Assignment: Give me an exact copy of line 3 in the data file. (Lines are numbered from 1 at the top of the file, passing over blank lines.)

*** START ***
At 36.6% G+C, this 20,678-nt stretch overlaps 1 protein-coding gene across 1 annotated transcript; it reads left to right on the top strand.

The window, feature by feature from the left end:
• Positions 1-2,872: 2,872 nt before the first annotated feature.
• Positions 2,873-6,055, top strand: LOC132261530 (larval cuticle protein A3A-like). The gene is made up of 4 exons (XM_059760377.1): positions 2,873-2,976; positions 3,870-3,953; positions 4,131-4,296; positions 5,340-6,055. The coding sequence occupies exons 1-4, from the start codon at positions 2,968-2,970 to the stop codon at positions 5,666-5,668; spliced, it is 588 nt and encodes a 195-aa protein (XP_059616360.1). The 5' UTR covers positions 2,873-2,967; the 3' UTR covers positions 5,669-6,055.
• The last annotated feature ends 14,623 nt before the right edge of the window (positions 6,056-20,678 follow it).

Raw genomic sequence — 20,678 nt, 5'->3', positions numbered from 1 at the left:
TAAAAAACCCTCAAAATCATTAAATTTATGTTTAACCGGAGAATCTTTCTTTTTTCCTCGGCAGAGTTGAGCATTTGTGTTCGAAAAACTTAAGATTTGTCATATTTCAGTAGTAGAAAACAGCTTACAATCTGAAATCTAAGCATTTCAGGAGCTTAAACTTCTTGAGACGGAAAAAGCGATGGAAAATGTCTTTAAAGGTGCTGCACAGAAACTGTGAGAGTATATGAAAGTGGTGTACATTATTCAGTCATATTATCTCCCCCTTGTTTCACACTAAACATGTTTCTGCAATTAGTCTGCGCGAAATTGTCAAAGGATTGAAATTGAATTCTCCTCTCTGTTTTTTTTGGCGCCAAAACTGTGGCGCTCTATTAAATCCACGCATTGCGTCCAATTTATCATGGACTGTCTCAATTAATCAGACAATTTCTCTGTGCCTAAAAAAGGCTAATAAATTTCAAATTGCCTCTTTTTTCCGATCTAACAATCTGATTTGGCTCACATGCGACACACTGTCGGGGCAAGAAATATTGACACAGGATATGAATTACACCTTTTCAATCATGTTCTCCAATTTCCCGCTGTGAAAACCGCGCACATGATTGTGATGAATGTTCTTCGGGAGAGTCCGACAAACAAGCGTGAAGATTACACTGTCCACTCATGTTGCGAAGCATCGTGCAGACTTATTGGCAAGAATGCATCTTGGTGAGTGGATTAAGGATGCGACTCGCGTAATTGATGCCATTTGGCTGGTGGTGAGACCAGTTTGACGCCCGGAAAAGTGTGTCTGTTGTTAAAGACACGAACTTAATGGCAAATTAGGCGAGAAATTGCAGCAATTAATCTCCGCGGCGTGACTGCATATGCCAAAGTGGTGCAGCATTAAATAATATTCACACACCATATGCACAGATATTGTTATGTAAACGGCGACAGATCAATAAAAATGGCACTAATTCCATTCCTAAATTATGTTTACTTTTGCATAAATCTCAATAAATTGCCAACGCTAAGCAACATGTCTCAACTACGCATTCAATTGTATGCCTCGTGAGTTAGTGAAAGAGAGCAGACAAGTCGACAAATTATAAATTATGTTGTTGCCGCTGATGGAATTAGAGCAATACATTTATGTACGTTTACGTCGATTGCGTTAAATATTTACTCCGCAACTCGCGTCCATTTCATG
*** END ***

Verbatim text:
• Positions 1-2,872: 2,872 nt before the first annotated feature.